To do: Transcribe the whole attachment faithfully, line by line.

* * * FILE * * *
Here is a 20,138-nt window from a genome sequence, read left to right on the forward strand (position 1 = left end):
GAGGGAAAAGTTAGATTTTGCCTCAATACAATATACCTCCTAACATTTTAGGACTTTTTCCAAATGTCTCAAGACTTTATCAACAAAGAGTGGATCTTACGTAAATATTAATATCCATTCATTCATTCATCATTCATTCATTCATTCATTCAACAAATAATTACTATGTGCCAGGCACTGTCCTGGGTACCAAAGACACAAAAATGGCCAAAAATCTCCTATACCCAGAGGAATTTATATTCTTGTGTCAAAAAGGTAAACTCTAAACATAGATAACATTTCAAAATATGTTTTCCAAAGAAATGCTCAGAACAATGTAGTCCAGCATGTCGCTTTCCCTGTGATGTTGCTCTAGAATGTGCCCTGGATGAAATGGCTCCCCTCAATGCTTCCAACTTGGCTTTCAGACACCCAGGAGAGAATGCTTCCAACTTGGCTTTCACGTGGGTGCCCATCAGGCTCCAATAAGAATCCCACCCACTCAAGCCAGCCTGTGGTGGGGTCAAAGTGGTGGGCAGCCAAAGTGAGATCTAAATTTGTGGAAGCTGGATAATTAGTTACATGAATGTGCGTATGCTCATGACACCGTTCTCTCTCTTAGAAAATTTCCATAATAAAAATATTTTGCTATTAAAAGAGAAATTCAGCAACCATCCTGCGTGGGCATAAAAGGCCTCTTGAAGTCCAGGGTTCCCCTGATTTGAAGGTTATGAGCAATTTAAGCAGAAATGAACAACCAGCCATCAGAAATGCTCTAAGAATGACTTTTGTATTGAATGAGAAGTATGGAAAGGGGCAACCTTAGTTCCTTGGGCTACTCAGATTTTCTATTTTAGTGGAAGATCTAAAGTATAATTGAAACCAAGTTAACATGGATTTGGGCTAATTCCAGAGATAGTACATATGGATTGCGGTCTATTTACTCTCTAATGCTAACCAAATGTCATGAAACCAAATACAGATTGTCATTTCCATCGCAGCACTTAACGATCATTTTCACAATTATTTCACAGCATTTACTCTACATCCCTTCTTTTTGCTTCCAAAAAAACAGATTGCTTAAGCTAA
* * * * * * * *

Here is a 20,138-nt window from a genome sequence, read left to right on the forward strand (position 1 = left end):
GAGGGAAAAGTTAGATTTTGCCTCAATACAATATACCTCCTAACATTTTAGGACTTTTTCCAAATGTCTCAAGACTTTATCAACAAAGAGTGGATCTTACGTAAATATTAATATCCATTCATTCATTCATCATTCATTCATTCATTCATTCAACAAATAATTACTATGTGCCAGGCACTGTCCTGGGTACCAAAGACACAAAAATGGCCAAAAATCTCCTATACCCAGAGGAATTTATATTCTTGTGTCAAAAAGGTAAACTCTAAACATAGATAACATTTCAAAATATGTTTTCCAAAGAAATGCTCAGAACAATGTAGTCCAGCATGTCGCTTTCCCTGTGATGTTGCTCTAGAATGTGCCCTGGATGAAATGGCTCCCCTCAATGCTTCCAACTTGGCTTTCAGACACCCAGGAGAGAATGCTTCCAACTTGGCTTTCACGTGGGTGCCCATCAGGCTCCAATAAGAATCCCACCCACTCAAGCCAGCCTGTGGTGGGGTCAAAGTGGTGGGCAGCCAAAGTGAGATCTAAATTTGTGGAAGCTGGATAATTAGTTACATGAATGTGCGTATGCTCATGACACCGTTCTCTCTCTTAGAAAATTTCCATAATAAAAATATTTTGCTATTAAAAGAGAAATTCAGCAACCATCCTGCGTGGGCATAAAAGGCCTCTTGAAGTCCAGGGTTCCCCTGATTTGAAGGTTATGAGCAATTTAAGCAGAAATGAACAACCAGCCATCAGAAATGCTCTAAGAATGACTTTTGTATTGAATGAGAAGTATGGAAAGGGGCAACCTTAGTTCCTTGGGCTACTCAGATTTTCTATTTTAGTGGAAGATCTAAAGTATAATTGAAACCAAGTTAACATGGATTTGGGCTAATTCCAGAGATAGTACATATGGATTGCGGTCTATTTACTCTCTAATGCTAACCAAATGTCATGAAACCAAATACAGATTGTCATTTCCATCGCAGCACTTAACGATCATTTTCACAATTATTTCACAGCATTTACTCTACATCCCTTCTTTTTGCTTCCAAAAAAACAGATTGCTTAAGCTAA